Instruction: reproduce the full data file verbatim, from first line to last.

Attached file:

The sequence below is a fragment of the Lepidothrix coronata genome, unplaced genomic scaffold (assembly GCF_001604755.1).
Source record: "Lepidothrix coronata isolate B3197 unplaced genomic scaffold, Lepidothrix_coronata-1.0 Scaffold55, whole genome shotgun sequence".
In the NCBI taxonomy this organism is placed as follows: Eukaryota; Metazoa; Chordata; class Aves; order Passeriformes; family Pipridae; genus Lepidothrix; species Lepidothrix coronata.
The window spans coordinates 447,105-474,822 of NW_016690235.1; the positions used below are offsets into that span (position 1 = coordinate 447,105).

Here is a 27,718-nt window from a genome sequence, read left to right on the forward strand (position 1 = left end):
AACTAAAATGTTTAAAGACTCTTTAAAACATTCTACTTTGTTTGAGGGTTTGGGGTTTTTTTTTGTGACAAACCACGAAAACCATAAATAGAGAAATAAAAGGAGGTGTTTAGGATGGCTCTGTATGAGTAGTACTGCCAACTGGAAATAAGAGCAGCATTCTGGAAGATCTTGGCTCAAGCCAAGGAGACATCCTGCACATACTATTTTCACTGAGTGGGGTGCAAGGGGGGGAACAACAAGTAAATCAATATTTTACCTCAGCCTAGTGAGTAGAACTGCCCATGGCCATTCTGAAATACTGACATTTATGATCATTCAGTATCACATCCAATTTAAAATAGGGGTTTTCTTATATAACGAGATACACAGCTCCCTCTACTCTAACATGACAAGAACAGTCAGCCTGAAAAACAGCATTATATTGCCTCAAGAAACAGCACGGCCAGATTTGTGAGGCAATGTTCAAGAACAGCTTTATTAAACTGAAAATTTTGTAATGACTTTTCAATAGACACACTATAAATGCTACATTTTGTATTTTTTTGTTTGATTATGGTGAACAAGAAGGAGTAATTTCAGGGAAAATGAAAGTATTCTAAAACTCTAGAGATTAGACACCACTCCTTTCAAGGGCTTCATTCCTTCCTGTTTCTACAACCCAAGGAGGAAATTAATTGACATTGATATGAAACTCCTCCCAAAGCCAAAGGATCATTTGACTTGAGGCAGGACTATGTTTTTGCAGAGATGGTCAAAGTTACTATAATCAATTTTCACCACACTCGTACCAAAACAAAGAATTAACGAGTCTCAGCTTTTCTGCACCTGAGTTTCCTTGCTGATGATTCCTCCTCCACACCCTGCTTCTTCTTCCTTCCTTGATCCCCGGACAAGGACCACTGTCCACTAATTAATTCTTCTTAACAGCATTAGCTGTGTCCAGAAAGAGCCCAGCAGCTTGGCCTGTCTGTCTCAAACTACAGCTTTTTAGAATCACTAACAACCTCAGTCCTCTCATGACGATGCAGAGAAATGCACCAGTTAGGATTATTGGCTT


The sequence below is a fragment of the Lepidothrix coronata genome, unplaced genomic scaffold (assembly GCF_001604755.1).
Source record: "Lepidothrix coronata isolate B3197 unplaced genomic scaffold, Lepidothrix_coronata-1.0 Scaffold55, whole genome shotgun sequence".
In the NCBI taxonomy this organism is placed as follows: Eukaryota; Metazoa; Chordata; class Aves; order Passeriformes; family Pipridae; genus Lepidothrix; species Lepidothrix coronata.
The window spans coordinates 447,105-474,822 of NW_016690235.1; the positions used below are offsets into that span (position 1 = coordinate 447,105).

Here is a 27,718-nt window from a genome sequence, read left to right on the forward strand (position 1 = left end):
AACTAAAATGTTTAAAGACTCTTTAAAACATTCTACTTTGTTTGAGGGTTTGGGGTTTTTTTTTGTGACAAACCACGAAAACCATAAATAGAGAAATAAAAGGAGGTGTTTAGGATGGCTCTGTATGAGTAGTACTGCCAACTGGAAATAAGAGCAGCATTCTGGAAGATCTTGGCTCAAGCCAAGGAGACATCCTGCACATACTATTTTCACTGAGTGGGGTGCAAGGGGGGGAACAACAAGTAAATCAATATTTTACCTCAGCCTAGTGAGTAGAACTGCCCATGGCCATTCTGAAATACTGACATTTATGATCATTCAGTATCACATCCAATTTAAAATAGGGGTTTTCTTATATAACGAGATACACAGCTCCCTCTACTCTAACATGACAAGAACAGTCAGCCTGAAAAACAGCATTATATTGCCTCAAGAAACAGCACGGCCAGATTTGTGAGGCAATGTTCAAGAACAGCTTTATTAAACTGAAAATTTTGTAATGACTTTTCAATAGACACACTATAAATGCTACATTTTGTATTTTTTTGTTTGATTATGGTGAACAAGAAGGAGTAATTTCAGGGAAAATGAAAGTATTCTAAAACTCTAGAGATTAGACACCACTCCTTTCAAGGGCTTCATTCCTTCCTGTTTCTACAACCCAAGGAGGAAATTAATTGACATTGATATGAAACTCCTCCCAAAGCCAAAGGATCATTTGACTTGAGGCAGGACTATGTTTTTGCAGAGATGGTCAAAGTTACTATAATCAATTTTCACCACACTCGTACCAAAACAAAGAATTAACGAGTCTCAGCTTTTCTGCACCTGAGTTTCCTTGCTGATGATTCCTCCTCCACACCCTGCTTCTTCTTCCTTCCTTGATCCCCGGACAAGGACCACTGTCCACTAATTAATTCTTCTTAACAGCATTAGCTGTGTCCAGAAAGAGCCCAGCAGCTTGGCCTGTCTGTCTCAAACTACAGCTTTTTAGAATCACTAACAACCTCAGTCCTCTCATGACGATGCAGAGAAATGCACCAGTTAGGATTATTGGCTT